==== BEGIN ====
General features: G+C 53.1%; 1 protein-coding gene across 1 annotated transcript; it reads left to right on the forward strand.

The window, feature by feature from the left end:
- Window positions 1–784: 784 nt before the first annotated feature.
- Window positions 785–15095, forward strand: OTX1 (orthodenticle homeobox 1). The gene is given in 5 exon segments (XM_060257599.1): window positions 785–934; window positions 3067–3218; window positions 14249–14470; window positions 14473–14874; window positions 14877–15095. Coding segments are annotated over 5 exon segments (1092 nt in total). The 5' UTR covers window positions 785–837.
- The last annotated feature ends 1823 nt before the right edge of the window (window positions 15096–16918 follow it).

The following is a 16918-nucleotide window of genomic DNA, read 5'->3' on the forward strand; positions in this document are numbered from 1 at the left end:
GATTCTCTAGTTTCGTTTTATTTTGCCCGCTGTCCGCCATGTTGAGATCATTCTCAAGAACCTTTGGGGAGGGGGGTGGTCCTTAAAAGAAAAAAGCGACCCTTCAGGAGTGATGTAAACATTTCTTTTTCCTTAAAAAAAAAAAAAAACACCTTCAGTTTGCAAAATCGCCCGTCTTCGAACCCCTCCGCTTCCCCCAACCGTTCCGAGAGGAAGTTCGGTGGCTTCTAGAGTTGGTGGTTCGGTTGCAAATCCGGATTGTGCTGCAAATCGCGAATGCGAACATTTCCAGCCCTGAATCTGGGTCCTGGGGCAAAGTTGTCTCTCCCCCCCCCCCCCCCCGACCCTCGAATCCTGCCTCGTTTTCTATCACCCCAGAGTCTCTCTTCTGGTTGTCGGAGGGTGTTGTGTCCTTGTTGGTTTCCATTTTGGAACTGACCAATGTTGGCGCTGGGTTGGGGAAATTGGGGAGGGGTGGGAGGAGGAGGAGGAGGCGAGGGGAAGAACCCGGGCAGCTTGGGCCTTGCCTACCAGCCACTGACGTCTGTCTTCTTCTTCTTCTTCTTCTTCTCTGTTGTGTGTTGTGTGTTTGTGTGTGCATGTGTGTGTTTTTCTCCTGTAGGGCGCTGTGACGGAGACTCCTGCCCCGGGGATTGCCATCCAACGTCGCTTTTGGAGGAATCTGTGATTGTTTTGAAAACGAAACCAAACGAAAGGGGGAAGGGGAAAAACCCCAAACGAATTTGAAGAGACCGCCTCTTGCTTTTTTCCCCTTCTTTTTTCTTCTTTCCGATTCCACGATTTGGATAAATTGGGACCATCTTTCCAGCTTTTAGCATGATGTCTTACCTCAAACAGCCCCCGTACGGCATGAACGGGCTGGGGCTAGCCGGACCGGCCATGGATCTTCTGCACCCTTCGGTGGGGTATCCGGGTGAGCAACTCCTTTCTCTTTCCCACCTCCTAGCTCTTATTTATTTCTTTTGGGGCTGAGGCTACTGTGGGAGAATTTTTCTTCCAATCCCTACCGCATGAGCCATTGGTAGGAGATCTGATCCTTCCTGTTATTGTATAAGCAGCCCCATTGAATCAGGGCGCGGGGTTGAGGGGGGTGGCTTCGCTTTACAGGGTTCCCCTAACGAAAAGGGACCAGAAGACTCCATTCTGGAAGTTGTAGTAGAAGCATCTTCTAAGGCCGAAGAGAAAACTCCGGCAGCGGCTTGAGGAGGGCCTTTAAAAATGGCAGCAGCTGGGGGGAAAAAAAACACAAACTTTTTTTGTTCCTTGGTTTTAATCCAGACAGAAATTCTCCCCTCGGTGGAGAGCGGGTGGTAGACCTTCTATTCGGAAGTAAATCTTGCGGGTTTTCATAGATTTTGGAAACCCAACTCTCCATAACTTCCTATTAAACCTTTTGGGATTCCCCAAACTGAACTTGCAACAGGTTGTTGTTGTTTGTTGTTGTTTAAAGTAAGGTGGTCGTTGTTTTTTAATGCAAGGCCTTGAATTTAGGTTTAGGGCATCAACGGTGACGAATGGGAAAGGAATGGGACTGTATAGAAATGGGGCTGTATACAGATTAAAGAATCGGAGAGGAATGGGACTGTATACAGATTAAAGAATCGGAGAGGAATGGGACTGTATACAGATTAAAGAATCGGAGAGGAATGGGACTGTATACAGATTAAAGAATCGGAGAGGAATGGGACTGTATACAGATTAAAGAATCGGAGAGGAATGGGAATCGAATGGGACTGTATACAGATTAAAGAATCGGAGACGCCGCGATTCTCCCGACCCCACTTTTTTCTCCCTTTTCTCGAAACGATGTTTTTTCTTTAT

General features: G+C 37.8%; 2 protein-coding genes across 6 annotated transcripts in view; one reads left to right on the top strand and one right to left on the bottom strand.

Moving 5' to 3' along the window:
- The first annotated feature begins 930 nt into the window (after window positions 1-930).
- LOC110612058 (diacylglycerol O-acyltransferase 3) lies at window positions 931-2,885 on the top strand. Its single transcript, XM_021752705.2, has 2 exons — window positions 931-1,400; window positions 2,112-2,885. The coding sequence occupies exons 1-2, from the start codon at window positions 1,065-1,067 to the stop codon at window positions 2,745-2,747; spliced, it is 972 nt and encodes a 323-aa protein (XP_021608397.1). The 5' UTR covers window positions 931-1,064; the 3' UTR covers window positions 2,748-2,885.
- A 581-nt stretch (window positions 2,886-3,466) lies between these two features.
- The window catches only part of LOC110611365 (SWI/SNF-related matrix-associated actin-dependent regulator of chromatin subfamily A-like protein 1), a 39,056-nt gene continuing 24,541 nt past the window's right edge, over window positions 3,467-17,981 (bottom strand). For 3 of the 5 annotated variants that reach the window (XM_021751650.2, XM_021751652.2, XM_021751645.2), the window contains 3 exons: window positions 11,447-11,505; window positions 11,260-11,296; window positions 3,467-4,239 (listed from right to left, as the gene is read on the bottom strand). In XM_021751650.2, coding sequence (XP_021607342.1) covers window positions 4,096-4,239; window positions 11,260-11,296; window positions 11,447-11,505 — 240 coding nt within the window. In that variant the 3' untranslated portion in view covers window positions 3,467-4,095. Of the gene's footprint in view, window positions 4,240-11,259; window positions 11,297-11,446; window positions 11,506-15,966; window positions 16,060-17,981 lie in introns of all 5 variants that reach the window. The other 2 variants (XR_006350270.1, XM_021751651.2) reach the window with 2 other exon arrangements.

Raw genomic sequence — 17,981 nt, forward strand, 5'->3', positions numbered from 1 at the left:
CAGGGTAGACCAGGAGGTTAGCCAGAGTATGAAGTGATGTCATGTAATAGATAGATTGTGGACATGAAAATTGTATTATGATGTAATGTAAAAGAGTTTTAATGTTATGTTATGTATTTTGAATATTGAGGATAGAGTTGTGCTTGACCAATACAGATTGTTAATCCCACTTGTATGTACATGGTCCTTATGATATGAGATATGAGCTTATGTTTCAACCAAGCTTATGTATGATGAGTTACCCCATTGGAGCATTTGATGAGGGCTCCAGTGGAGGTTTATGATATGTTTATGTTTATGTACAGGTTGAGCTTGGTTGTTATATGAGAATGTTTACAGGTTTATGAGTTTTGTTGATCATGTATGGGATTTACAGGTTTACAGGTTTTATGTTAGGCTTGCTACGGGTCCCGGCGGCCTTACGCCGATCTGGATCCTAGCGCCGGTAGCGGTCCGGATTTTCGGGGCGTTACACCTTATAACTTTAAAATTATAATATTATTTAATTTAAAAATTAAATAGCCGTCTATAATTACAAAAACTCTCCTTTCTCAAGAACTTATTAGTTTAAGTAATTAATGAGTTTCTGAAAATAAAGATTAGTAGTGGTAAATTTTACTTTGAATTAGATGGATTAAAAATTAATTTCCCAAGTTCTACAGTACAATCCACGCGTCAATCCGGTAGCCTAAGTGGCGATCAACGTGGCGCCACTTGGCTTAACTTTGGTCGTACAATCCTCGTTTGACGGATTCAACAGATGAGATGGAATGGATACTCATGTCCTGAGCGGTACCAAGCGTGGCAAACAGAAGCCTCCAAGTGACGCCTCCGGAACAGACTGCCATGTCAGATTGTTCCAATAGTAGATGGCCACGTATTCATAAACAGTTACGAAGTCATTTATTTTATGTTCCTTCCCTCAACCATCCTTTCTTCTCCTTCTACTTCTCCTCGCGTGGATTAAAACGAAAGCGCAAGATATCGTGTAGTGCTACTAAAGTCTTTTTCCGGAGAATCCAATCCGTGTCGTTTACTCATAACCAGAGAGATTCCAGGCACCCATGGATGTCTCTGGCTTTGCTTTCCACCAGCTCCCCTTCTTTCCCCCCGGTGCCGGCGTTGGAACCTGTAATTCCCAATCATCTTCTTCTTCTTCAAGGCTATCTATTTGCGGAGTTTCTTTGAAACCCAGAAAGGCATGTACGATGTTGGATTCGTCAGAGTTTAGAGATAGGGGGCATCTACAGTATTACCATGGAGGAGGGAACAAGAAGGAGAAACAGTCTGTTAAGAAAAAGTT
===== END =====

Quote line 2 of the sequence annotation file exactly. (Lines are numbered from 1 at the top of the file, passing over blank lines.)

The window, feature by feature from the left end: